I love maps. I love old maps and tech enhanced maps. I vividly remember from my childhood that when my dad took business trips, the souvenir he always brought me was the United Airlines flight magazine. I would sit in my room and plot routes all over the country and world. I loved it.
But I’m odd. I wasn’t a normal kid. Looking back on it, it was a really weird thing for an elementary kid to do. It was my gateway into being a map dork though, so I’ll never forget it.
Perhaps it’s because I love maps so much that I become so defensive of them. And that is why I offer this public service announcement:
Stop making students memorize maps. Just stop.
When I was a freshman my World History teacher thought we needed to understand the modern world as much as the ancient. This I agree with (teaching kids about Greeks wearing togas and Egyptians having pharoahs is stupid if that’s what they think life is still like there). Unfortunately, his way of getting us to understand the modern world was to have is take a map quiz every other Friday.
So I would spend the Thursday night cramming. My bus ride on Friday morning was a cram session as was every passing period before that class. I’d take the map quiz, get an A- or B and then promptly forget EVERYTHING.
I watched my 6th grade son do the exact same thing in his geography class last year. Cram, take quiz, forget. And what broke my heart was at the end of the year when I asked him to rank his classes, geography came in dead last. Map memorization was the focus in his geography classroom and it sucked the fun and beauty out of our amazing subject.
In a world where I can ask my phone where Botswana is and it will show me on a map, why do I need to memorize it? Do I need to know the exact location of a country I’ve never been to and probably won’t ever get to? Isn’t it good enough for me to know it’s a country in Southern Africa?
Some of you might have read that last paragraph and thought, “you know what, he has a point.” But there are others of you that read that paragraph and felt your blood pressure rise. So let’s keep going and think this through logically.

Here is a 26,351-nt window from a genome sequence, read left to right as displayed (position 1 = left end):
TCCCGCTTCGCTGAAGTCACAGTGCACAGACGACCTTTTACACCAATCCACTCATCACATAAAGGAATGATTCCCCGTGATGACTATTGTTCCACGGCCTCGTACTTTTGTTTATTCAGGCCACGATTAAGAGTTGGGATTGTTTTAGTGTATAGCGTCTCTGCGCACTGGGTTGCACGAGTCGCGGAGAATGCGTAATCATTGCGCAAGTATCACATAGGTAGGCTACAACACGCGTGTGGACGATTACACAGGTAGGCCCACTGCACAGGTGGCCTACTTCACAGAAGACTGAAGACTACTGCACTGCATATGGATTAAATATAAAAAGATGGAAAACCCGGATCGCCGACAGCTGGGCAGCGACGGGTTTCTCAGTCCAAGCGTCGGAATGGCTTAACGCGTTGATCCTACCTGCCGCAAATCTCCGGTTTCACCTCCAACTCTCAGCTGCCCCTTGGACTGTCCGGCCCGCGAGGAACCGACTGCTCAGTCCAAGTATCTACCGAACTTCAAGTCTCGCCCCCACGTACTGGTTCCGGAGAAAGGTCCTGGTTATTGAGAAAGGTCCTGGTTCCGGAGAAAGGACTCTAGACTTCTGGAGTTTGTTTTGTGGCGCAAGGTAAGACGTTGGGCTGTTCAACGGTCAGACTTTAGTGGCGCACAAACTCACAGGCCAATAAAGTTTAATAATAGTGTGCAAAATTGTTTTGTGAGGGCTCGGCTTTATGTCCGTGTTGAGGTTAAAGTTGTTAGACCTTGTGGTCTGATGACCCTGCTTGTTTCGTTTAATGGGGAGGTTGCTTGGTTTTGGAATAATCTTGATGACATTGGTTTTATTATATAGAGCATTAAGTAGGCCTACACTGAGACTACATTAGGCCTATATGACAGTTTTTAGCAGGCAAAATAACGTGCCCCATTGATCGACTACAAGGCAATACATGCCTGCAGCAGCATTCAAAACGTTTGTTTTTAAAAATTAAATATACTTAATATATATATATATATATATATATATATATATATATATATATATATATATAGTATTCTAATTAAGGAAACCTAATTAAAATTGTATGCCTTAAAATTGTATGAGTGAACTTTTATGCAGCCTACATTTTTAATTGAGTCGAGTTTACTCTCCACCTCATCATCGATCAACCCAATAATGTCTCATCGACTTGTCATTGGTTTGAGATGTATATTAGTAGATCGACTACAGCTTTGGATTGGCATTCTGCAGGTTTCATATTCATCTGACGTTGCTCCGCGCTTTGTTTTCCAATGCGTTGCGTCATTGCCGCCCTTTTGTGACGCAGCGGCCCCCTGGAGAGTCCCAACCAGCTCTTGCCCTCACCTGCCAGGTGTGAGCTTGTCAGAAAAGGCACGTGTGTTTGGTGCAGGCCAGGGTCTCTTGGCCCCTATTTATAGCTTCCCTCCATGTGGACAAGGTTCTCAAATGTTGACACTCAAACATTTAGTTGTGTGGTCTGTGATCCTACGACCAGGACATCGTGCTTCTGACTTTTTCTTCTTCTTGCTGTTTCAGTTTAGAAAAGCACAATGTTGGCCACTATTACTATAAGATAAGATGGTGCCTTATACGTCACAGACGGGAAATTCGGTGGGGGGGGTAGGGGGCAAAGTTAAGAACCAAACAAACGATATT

Who was the 37th president? It’s Richard Nixon. What is more important, to understand the legacy of Richard Nixon or the number that goes with his name?
What element in the periodic table is Ne? It’s Neon. Is it more important to know it’s abbreviation or that it is a nonflammable, noble gas?
Like the number and abbreviation, the exact location isn’t the most important thing about a country. If you want students to know where that country is, you have to convince them that it’s worth it.
So use maps.
Ask a question like, “how does the land of Colombia impact the people there.” The best way to answer this question is for students to go look at a map to find the answer. They’ll find Colombia and then find themselves asking, where in Colombia – the mountains, the rainforest, the coast? As they study Colombia to answer the question, they’ll probably start to figure out where it is in the world.
Ask a question like, most of Russia’s land is on the Asian side of Russia, but most of the people are on the European side – why? They’ll spend a lot of time looking at maps to find out about landforms, climate, waterways, trading partners, etc. They’ll know exactly where Russia is, and a lot more about it.
I’d challenge any teacher to tell me that memorization is more important than being able to answer a questions using maps.
I learned every state from those United Airlines maps. As I traced my route from Chicago to Topeka to Salt Lake City to Boise I learned what states each of those cities were in. I learned them because I was answering a question for myself – not because I was told to memorize it. As I plotted out my European journeys in the magazine I found myself asking questions like why does United only seem to fly to the western part of Europe? And why don’t they fly to most Africans countries?
I learned geography from using maps, not memorizing them, and so will your students.
How do your students use maps? Comment below or let me know on Twitter! And keep the conversation going on #worldgeochat – Tuesday nights on Twitter at 9 Eastern/8 Central!